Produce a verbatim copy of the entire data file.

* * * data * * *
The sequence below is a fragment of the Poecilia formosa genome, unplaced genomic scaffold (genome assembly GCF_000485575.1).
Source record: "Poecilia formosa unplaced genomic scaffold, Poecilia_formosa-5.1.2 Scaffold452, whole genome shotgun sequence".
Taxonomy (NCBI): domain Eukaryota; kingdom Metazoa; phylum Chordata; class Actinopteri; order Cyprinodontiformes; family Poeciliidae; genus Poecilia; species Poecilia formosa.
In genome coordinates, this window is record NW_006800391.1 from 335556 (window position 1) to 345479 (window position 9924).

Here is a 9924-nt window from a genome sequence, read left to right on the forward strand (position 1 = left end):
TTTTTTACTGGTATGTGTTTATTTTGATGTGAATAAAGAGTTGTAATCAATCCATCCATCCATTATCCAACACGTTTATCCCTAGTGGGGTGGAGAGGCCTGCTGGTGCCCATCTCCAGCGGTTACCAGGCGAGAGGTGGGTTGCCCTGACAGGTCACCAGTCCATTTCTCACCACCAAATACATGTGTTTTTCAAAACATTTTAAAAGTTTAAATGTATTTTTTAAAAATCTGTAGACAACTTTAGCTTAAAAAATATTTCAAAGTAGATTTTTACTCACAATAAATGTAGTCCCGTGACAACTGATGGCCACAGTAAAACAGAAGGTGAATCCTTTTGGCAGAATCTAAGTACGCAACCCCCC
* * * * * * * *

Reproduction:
The sequence below is a fragment of the Poecilia formosa genome, unplaced genomic scaffold (genome assembly GCF_000485575.1).
Source record: "Poecilia formosa unplaced genomic scaffold, Poecilia_formosa-5.1.2 Scaffold452, whole genome shotgun sequence".
Taxonomy (NCBI): domain Eukaryota; kingdom Metazoa; phylum Chordata; class Actinopteri; order Cyprinodontiformes; family Poeciliidae; genus Poecilia; species Poecilia formosa.
In genome coordinates, this window is record NW_006800391.1 from 335556 (window position 1) to 345479 (window position 9924).

Here is a 9924-nt window from a genome sequence, read left to right on the forward strand (position 1 = left end):
TTTTTTACTGGTATGTGTTTATTTTGATGTGAATAAAGAGTTGTAATCAATCCATCCATCCATTATCCAACACGTTTATCCCTAGTGGGGTGGAGAGGCCTGCTGGTGCCCATCTCCAGCGGTTACCAGGCGAGAGGTGGGTTGCCCTGACAGGTCACCAGTCCATTTCTCACCACCAAATACATGTGTTTTTCAAAACATTTTAAAAGTTTAAATGTATTTTTTAAAAATCTGTAGACAACTTTAGCTTAAAAAATATTTCAAAGTAGATTTTTACTCACAATAAATGTAGTCCCGTGACAACTGATGGCCACAGTAAAACAGAAGGTGAATCCTTTTGGCAGAATCTAAGTACGCAACCCCCC